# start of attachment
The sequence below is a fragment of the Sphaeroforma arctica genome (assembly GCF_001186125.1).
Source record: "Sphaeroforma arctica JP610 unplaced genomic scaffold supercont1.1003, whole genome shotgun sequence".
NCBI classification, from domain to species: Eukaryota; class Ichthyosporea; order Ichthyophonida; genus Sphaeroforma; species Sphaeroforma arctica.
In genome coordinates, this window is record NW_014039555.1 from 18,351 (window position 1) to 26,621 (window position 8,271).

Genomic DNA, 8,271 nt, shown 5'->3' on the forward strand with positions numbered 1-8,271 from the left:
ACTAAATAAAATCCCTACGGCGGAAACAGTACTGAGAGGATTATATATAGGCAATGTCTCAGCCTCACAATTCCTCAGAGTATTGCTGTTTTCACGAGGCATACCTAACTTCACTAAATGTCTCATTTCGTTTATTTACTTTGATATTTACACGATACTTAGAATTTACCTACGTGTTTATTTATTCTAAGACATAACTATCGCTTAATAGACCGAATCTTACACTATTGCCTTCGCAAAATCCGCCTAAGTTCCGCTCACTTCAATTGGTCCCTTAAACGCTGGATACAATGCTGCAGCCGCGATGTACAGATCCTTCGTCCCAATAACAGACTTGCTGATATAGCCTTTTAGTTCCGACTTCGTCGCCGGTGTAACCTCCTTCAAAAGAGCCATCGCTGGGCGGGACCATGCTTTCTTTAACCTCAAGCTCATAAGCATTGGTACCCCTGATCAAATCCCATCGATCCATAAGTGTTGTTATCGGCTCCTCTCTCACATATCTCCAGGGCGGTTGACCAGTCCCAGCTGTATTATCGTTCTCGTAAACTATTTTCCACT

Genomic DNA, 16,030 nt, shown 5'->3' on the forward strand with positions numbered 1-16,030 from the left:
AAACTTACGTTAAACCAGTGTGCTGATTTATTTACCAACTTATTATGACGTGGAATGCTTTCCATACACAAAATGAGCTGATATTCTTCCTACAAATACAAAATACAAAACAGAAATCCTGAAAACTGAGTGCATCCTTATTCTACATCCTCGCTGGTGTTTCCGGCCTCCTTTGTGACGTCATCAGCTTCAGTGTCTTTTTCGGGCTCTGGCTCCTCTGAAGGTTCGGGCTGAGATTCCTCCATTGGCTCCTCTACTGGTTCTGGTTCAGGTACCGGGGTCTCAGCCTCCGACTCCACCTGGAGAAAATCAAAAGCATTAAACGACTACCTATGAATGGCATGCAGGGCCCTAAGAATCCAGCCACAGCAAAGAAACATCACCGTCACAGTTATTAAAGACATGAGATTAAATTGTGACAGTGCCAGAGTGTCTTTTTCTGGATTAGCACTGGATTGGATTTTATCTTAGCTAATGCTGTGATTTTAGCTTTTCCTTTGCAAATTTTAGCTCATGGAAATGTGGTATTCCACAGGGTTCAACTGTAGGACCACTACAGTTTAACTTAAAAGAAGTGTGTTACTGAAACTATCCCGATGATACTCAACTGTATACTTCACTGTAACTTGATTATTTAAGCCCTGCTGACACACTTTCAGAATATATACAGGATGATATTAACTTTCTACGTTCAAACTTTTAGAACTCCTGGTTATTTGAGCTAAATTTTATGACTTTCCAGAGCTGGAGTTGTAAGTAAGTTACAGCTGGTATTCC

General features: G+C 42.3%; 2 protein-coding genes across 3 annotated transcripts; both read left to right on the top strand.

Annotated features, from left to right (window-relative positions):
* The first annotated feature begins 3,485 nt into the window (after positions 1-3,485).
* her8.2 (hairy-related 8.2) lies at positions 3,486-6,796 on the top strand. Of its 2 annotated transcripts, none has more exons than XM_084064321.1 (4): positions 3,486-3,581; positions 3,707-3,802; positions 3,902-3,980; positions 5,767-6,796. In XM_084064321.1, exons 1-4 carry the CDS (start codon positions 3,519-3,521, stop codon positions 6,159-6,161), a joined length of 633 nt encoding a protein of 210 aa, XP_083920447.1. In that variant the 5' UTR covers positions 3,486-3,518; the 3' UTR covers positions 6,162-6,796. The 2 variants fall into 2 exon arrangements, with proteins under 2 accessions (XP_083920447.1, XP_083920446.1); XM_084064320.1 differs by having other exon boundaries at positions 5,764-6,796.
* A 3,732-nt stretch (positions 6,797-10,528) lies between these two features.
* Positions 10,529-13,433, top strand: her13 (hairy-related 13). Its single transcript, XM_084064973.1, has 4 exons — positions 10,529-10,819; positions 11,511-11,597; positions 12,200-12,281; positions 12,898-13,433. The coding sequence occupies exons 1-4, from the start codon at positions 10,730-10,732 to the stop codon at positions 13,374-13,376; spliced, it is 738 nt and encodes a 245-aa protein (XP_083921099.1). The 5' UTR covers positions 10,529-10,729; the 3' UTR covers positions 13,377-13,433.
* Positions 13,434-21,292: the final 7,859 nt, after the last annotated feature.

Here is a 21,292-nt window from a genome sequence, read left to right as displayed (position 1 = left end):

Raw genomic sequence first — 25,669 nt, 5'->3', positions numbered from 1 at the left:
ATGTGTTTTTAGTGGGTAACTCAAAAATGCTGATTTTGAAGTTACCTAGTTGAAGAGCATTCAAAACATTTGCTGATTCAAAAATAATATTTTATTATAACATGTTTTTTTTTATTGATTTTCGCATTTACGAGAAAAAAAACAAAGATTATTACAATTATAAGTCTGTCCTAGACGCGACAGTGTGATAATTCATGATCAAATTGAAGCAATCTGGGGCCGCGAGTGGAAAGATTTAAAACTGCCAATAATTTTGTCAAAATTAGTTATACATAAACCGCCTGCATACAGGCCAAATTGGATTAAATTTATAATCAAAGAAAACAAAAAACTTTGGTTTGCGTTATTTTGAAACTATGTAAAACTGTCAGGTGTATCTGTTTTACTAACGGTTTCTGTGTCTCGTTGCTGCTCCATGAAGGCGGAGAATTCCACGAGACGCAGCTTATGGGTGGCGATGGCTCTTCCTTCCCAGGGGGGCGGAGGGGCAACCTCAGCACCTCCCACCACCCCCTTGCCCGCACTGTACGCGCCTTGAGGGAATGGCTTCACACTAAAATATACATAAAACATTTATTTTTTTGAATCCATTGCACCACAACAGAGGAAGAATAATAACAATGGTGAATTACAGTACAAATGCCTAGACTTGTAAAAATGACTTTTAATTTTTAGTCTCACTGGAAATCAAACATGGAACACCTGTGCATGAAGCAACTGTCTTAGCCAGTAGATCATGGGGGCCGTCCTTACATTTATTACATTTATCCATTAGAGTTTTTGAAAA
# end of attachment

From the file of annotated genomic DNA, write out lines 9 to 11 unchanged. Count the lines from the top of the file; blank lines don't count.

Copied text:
General features: G+C 42.3%; 2 protein-coding genes across 3 annotated transcripts; both read left to right on the top strand.

Annotated features, from left to right (window-relative positions):
* The first annotated feature begins 3,485 nt into the window (after positions 1-3,485).